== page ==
Royal Marine built bombs 'to be used to kill police officers'
A Royal Marine built explosives for an a Irish republican paramilitary group planning to attack police stations and kill officers, a has court heard.
Ciaran Maxwell, 31, stashed anti-personnel mines, mortars, ammunition and 14 pipe bombs - four of which were deployed - in purpose-built hides in Northern Ireland and England.
Chemicals and materials to make more bombs, as well as an adapted Police Service of Northern Ireland (PSNI) pass card, a PSNI uniform and a police stab-proof vest were found in the barrels and buckets buried in the ground.
Maxwell, of Exminster in Devon, compiled a library of terrorist documents and bomb-making guides - such as the Irish Republican Army "Green Book" - and researched targets, including police stations, military barracks and government buildings, the Old Bailey was told.
The serviceman, who is originally from Larne in Co Antrim, claimed after he was arrested on August 24 last year that he had "got in over his head" and had no intention of committing an act of terrorism or killing anyone.
But prosecutor Richard Whittam QC said: "Mr Maxwell repeatedly accepted that the devices would be used by others for terrorist purposes.
"For example, he agreed with the statement that the items were made for the Continuity IRA (CIRA) with the intention of attacking police and police stations."
The court heard one plan involved planting hoax devices along with secondary live bombs to "kill police officers".
Maxwell faces years behind bars when he is sentenced on Friday after pleading guilty in February to preparation of terrorist acts between January 2011 and August last year, possessing images of bank cards for fraud and possessing cannabis with intent to supply.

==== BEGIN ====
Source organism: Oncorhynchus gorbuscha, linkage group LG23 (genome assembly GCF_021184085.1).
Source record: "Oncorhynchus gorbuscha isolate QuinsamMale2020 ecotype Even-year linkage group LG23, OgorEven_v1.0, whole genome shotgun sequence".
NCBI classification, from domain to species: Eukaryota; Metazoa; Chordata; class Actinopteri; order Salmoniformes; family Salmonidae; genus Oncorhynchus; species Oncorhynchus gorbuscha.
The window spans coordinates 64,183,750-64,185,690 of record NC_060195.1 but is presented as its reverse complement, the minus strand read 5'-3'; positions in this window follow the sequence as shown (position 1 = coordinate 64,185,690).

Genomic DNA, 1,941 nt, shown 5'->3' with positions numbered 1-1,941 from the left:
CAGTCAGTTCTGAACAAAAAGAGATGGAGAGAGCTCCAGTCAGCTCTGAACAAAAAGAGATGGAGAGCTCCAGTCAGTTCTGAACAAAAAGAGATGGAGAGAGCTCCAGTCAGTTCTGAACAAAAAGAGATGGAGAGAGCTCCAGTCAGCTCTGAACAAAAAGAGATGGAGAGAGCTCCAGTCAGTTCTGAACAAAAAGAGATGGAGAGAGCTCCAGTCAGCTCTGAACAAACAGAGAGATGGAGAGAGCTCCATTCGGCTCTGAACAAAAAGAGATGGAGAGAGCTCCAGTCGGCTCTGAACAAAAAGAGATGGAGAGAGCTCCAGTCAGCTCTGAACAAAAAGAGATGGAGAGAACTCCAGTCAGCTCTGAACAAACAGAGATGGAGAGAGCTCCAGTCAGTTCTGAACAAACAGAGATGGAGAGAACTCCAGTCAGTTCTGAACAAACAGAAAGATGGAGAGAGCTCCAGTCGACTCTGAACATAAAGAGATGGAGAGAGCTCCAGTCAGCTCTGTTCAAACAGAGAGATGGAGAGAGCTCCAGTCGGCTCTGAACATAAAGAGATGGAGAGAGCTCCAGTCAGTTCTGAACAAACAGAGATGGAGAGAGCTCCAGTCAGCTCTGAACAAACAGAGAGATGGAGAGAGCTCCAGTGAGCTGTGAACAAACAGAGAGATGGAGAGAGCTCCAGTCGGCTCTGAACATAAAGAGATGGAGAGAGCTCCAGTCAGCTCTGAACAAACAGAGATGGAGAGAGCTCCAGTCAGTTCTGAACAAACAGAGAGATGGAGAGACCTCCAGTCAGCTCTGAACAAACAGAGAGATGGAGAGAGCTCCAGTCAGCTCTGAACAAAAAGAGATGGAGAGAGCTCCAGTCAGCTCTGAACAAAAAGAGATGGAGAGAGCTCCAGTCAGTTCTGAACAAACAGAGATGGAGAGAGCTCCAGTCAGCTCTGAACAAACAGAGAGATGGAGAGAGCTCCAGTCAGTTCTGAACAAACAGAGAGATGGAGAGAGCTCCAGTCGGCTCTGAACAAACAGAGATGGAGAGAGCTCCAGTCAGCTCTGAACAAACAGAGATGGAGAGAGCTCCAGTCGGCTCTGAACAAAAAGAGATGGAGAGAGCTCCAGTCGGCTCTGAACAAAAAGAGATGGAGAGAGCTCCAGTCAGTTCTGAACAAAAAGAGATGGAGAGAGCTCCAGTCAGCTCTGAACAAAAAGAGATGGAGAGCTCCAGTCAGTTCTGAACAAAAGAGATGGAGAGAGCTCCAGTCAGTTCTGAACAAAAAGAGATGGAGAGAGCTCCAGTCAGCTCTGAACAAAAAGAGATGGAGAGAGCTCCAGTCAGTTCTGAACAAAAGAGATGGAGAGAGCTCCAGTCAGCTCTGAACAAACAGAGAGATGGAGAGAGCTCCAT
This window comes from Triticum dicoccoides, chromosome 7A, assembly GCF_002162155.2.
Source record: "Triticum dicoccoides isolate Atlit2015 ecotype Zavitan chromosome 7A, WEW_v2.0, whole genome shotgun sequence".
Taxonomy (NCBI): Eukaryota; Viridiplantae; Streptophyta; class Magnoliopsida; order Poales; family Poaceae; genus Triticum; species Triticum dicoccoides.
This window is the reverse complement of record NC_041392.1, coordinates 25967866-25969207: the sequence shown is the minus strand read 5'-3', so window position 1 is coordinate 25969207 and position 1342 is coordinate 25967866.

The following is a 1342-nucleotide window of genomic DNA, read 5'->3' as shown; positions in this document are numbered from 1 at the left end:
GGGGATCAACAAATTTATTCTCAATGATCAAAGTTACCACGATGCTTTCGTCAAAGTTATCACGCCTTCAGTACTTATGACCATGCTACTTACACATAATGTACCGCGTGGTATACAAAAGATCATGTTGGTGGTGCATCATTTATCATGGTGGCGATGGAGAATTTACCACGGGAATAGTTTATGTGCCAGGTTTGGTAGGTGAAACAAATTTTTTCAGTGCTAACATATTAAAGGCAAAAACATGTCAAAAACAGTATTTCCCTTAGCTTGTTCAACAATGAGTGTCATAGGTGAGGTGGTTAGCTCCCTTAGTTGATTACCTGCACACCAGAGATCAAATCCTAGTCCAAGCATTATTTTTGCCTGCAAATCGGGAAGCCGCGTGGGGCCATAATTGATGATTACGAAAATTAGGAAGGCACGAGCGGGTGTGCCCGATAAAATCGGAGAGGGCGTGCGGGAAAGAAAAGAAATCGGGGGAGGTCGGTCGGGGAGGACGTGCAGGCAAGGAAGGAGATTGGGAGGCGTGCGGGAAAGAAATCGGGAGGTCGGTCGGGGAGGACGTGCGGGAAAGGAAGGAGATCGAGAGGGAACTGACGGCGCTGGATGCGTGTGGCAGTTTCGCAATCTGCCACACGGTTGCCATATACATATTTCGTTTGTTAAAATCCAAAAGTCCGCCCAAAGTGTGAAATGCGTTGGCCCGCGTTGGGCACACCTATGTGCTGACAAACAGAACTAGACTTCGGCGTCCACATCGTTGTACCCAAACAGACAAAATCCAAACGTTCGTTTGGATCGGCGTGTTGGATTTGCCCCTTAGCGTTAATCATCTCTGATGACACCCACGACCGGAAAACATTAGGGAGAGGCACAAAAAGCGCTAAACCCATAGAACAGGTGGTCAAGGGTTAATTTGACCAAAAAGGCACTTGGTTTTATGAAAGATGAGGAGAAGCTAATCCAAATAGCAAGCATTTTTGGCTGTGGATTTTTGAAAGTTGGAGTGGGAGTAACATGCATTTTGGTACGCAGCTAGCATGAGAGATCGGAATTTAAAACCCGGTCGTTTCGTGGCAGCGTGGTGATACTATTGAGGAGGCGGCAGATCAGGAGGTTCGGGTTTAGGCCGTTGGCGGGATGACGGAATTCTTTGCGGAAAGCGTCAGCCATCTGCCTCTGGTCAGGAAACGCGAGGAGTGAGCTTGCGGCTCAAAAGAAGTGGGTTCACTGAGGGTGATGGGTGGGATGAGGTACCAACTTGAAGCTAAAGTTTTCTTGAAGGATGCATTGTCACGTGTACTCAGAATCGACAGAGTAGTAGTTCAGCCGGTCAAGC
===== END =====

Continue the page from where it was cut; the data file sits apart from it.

He appeared in court on Wednesday by video link from Woodhill prison in Milton Keynes, where he sat at a desk with a laptop, making notes.
He was a serving Royal Marine with 40 Commando at based at Norton Manor Camp in Taunton at the time of the offences and was deployed in the United States, Cyprus and the UK - but not Northern Ireland - after enlisting in 2010.
The court heard that dissident republicans have carried out more than 160 terrorist attacks since 2010 and it was "commonplace" for Northern Ireland-based terrorist groups to conceal bomb-making equipment and other terrorist material in purpose-built hides.
But Mr Whittam said: "The number of hides in this case, their geographical dispersal, their attribution to a single person constructing and managing them, and the amount of material stored within them, would be highly unusual."
He added: "It is our case that some of the items inevitably must have been taken from the UK to Northern Ireland by this defendant and it may be that, when travelling between England and the UK, bearing in mind the identity cards he would have had and his position, his passage would have been easier than others to take items with him."
The sentencing hearing, which is scheduled to last three days, continues on Thursday at 12pm.